I had intended to blog directly from Supercomputing 2005. However, our days ended up being so full, I couldn't find a free 15 minutes to write. So I'm back in Oakland and ready to pour the thoughts out of my head. We had a pretty huge week here at Digipede, so it's been tough to find time to blog.
This was my first trip to Supercomputing. There were some things that struck me as odd, some things that wowed me, and other things that just struck me.
I was amazed at the amount of computing power there. John overheard someone say that they basically loaded as much computing power into the building as the power grid could handle. There were huge racks of servers. There were supercomputers. The vendors brought computers. The national labs brought computers. It was an amazing amount of compute (and networking) power. They put up some pretty good information about the network they built for the show here.
One thing that surprised me about the show was the incredibly large presence of the not-for-profit agencies that do supercomputing. The national laboratories (Argonne, Brookhaven, Idaho, Lawrence-Berkeley, Los Alamos et. al.) were there in force. They had large booths (20x20 or 30x30, with many displays, multi-story structures, etc.). I was surprised to see them because I think of conferences like this (and exhibits, in particular) as a way to attract customers. Clearly these institutions use this conference as a way to keep the industry abreast of what they've done in the last year. It was all very informative, and made the exhibit hall a little a little more tolerable because not everyone there was trying to sell their wares.
One thing that made this show very different than Supercomputings past was Microsoft's large presence. They probably had the most floor space of any exhibitor: one large booth for themselves, and another devoted to Microsoft partners. In addition, Bill Gates gave one of the keynote addresses.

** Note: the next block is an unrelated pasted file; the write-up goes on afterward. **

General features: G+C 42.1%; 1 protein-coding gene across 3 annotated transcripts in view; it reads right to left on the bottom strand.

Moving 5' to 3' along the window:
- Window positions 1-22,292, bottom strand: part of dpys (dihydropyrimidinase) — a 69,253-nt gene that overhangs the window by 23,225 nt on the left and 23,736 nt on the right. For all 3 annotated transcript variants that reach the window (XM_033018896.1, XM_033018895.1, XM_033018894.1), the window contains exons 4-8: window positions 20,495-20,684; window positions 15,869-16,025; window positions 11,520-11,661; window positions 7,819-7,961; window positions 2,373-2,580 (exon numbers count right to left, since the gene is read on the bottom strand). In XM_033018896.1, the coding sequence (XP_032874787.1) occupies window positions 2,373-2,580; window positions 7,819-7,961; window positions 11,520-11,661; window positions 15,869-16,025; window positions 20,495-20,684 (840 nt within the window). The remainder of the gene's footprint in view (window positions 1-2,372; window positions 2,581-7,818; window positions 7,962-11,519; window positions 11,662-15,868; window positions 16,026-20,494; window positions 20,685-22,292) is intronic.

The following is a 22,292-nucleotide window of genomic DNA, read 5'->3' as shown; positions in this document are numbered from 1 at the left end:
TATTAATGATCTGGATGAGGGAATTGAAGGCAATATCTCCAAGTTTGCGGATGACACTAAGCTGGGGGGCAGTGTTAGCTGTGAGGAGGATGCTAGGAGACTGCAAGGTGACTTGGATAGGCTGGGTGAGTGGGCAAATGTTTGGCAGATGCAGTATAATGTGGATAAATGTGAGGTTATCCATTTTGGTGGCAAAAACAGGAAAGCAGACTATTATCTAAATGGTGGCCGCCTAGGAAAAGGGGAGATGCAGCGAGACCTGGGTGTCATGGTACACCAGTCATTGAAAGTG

From speaking with other attendees, I gathered that Bill's speech went better than expected. I think a lot of people were expecting him to give a "Rah! Rah! Microsoft!" speech; he didn't. Instead, he talked about the benefits of supercomputing, and the dawning of the "personal supercomputing" era (with many CPUs on each desktop). Kyril Faenov did a demo of Microsoft Compute Cluster Solution in action. I think the things that impressed people the most is that they showed CCS working on a real world problem and interoperating with a Linux cluster.
As with most conferences, the best part for us was meeting with the people who attended. Going to a conference like this saves you 15 business trips because so many people are in the same place at the same time. The place was just full of partners, potential partners, and potential customers. We had meetings nearly all day both days and got some terrific leads out of it.